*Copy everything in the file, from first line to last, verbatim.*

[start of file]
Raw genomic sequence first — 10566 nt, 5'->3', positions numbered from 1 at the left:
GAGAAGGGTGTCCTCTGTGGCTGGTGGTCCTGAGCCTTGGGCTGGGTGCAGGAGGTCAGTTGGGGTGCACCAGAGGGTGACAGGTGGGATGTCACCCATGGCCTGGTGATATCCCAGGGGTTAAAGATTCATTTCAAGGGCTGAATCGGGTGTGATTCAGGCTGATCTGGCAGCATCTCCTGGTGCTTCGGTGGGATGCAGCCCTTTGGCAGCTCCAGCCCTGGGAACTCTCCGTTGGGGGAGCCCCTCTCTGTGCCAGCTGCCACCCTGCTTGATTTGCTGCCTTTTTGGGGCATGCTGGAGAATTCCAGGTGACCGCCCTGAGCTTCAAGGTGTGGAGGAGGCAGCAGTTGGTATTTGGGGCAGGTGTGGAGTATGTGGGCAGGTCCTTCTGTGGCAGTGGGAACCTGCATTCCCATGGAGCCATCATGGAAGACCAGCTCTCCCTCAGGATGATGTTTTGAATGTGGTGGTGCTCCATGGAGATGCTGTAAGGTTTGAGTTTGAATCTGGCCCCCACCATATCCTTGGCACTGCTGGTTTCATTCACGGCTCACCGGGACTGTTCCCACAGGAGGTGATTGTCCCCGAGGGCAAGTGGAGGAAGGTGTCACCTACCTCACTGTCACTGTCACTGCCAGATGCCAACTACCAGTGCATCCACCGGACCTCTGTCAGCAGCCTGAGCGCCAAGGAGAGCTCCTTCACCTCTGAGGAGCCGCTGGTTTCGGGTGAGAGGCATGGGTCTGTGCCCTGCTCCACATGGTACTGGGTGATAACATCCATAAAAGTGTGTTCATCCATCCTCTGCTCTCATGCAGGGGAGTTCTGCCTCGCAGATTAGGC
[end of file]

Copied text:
Raw genomic sequence first — 10566 nt, 5'->3', positions numbered from 1 at the left:
GAGAAGGGTGTCCTCTGTGGCTGGTGGTCCTGAGCCTTGGGCTGGGTGCAGGAGGTCAGTTGGGGTGCACCAGAGGGTGACAGGTGGGATGTCACCCATGGCCTGGTGATATCCCAGGGGTTAAAGATTCATTTCAAGGGCTGAATCGGGTGTGATTCAGGCTGATCTGGCAGCATCTCCTGGTGCTTCGGTGGGATGCAGCCCTTTGGCAGCTCCAGCCCTGGGAACTCTCCGTTGGGGGAGCCCCTCTCTGTGCCAGCTGCCACCCTGCTTGATTTGCTGCCTTTTTGGGGCATGCTGGAGAATTCCAGGTGACCGCCCTGAGCTTCAAGGTGTGGAGGAGGCAGCAGTTGGTATTTGGGGCAGGTGTGGAGTATGTGGGCAGGTCCTTCTGTGGCAGTGGGAACCTGCATTCCCATGGAGCCATCATGGAAGACCAGCTCTCCCTCAGGATGATGTTTTGAATGTGGTGGTGCTCCATGGAGATGCTGTAAGGTTTGAGTTTGAATCTGGCCCCCACCATATCCTTGGCACTGCTGGTTTCATTCACGGCTCACCGGGACTGTTCCCACAGGAGGTGATTGTCCCCGAGGGCAAGTGGAGGAAGGTGTCACCTACCTCACTGTCACTGTCACTGCCAGATGCCAACTACCAGTGCATCCACCGGACCTCTGTCAGCAGCCTGAGCGCCAAGGAGAGCTCCTTCACCTCTGAGGAGCCGCTGGTTTCGGGTGAGAGGCATGGGTCTGTGCCCTGCTCCACATGGTACTGGGTGATAACATCCATAAAAGTGTGTTCATCCATCCTCTGCTCTCATGCAGGGGAGTTCTGCCTCGCAGATTAGGC